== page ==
In the first scene of the Broadway stage adaptation of Harper Lee’s To Kill a Mockingbird, young Scout contemplates two words she has heard in the courtroom: “All rise,” and wonders if they really are meant to elevate the minds of all those present for the proceedings. That instruction—“All rise”—serves as a leitmotif throughout the play, a reminder of something higher or greater that can be achieved if we put forth our best efforts.
At the ACR, we are committed to providing to all rheumatology professionals what we need to excel in our specialty. Put another way, the ACR seeks to enable us all to heed the call to rise—quite literally, as it turns out. The Rheumatology Informatics System for Effectiveness registry, better known as RISE, is now the largest rheumatology registry in the world. It is a remarkable tool with vast potential to improve patient outcomes and advance clinical research through data collected on almost 2 million unique patients so far. With RISE, we can reach some of the highest goals we set for our specialty in the care of our patients with rheumatic disease.
Where We Are
The RISE registry was started in 2014 to help clinical rheumatology professionals navigate the ever-evolving federal reporting requirements for reimbursement and incentive payments. Cognizant of the burden these requirements for data collection place on busy practitioners, the ACR developed RISE to automatically extract patient data from the electronic health record (EHR) systems of participating providers, including some data captured in their notes, with no additional demand on their time to collect those data for reporting purposes. The extracted data are used to populate an analytics dashboard that displays each provider’s performance on a number of quality metrics.
Originally intended to help clinicians report to the Centers for Medicare & Medicaid Services (CMS) for the Physician Quality Reporting System (PQRS), RISE has since been adapted to serve rheumatology providers who need to report for CMS’ current Quality Payment Program via the Merit-Based Incentives Payment System (MIPS) pathway. Since its launch, RISE has enabled participating providers to successfully navigate and report in these incentive-based programs, as well as gain the rewards bestowed by these systems for high performance.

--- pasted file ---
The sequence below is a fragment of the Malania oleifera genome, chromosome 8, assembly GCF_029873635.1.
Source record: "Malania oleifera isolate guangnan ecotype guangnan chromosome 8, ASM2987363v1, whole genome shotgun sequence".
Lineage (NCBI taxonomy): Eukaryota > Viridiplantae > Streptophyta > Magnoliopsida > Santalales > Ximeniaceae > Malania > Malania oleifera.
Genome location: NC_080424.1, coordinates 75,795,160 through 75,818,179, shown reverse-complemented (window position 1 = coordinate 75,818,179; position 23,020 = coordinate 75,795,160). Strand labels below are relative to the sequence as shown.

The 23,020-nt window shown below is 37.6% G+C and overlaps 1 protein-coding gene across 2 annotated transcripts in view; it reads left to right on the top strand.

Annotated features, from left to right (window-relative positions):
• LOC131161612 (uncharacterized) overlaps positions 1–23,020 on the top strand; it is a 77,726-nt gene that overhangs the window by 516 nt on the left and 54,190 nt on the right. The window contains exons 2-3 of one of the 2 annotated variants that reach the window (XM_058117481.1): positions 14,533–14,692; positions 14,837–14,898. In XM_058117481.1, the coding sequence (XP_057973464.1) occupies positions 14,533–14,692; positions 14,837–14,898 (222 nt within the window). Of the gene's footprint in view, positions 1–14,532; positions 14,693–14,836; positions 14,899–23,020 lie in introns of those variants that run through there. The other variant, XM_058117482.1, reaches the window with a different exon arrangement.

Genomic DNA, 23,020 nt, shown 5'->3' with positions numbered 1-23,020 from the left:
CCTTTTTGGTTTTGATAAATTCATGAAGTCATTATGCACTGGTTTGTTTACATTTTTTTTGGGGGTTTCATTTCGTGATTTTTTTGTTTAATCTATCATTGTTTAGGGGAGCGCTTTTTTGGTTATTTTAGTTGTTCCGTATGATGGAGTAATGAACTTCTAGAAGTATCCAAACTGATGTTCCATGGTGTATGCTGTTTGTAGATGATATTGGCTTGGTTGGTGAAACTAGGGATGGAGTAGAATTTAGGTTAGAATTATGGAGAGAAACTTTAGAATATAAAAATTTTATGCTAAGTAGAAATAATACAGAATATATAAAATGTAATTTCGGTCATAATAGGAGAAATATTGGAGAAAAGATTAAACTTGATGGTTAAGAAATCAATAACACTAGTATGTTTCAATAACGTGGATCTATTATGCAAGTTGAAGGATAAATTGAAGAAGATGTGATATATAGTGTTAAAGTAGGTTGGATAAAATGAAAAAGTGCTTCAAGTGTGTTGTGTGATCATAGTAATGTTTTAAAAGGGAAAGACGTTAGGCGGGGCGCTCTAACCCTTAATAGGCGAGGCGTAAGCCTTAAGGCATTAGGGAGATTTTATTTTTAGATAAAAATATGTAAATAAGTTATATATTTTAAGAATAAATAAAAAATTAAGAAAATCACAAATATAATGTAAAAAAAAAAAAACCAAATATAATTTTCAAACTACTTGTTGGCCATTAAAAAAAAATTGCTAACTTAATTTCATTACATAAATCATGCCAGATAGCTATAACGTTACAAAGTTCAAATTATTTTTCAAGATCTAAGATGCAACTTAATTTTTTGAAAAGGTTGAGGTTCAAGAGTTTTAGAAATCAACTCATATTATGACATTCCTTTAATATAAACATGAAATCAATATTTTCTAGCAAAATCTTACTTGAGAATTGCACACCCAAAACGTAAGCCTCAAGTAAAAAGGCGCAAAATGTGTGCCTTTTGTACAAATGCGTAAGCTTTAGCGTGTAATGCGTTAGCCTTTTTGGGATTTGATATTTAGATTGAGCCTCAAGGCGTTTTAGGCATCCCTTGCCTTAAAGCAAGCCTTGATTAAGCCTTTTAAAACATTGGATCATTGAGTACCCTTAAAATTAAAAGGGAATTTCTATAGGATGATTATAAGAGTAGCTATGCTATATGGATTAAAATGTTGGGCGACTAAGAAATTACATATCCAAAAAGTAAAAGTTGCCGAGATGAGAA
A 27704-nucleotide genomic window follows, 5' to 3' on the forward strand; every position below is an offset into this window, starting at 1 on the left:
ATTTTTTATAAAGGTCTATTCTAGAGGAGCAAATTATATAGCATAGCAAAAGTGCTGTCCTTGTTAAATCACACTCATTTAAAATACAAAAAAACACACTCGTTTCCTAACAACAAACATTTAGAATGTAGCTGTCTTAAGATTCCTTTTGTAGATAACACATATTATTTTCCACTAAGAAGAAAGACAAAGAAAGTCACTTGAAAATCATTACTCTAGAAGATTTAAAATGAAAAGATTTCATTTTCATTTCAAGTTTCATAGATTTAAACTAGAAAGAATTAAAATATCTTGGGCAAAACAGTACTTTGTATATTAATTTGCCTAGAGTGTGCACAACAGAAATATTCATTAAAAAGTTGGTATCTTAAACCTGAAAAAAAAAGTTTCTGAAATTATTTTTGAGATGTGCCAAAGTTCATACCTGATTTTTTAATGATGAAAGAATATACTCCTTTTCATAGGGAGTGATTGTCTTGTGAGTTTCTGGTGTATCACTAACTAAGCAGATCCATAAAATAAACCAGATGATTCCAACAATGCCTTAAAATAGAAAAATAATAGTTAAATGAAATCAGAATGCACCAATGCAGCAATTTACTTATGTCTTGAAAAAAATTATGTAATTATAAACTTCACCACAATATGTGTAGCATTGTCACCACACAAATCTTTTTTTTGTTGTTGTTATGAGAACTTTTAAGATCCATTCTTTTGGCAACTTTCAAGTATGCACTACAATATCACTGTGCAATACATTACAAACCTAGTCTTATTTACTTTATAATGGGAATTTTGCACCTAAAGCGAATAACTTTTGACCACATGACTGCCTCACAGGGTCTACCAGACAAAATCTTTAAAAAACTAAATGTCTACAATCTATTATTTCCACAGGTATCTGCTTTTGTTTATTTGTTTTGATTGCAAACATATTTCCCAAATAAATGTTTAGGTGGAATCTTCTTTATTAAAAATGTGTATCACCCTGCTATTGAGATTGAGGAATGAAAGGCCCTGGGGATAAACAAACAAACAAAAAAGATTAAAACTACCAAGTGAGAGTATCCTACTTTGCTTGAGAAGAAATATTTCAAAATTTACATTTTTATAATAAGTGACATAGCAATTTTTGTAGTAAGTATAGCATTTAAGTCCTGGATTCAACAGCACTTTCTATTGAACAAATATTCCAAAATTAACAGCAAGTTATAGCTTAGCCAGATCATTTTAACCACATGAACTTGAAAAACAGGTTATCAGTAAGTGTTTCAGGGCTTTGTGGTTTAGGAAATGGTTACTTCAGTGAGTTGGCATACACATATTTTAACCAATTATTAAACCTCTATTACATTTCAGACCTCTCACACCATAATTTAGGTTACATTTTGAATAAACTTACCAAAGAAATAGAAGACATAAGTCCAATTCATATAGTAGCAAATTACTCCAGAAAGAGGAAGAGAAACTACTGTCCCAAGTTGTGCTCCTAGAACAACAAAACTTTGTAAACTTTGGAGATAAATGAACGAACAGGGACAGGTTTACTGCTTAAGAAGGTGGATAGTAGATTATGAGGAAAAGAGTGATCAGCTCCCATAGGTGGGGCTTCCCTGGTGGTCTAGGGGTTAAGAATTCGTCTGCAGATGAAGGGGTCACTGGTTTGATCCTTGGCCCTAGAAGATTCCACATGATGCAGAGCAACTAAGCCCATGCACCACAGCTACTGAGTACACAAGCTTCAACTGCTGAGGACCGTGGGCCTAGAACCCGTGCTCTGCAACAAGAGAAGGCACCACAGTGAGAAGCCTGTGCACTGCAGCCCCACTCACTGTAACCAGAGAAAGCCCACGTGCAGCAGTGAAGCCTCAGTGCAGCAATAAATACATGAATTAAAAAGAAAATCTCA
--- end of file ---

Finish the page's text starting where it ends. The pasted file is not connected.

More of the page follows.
The RISE registry has also been an important tool for tracking the quality of care provided to rheumatology patients. With both rheumatology-specific and rheumatology-related general practice quality measures, providers using RISE can see how well they perform on dozens of metrics that indicate quality of care. Further, the data gathered through RISE is providing the rheumatology community with a new understanding of clinical practices, including treatment patterns and patient outcomes. However, the promise of the registry goes beyond payment reporting and tracking practice patterns.
With the strong foundation the RISE registry has established, we are poised to realize the full potential of RISE to add greater value to our specialty. But to best identify the areas of greatest impact to which we should direct our efforts for the next phase of RISE, we needed the input of our members and other stakeholders. To this end, the ACR convened the RISE Summit, which took place this past May in Washington, D.C.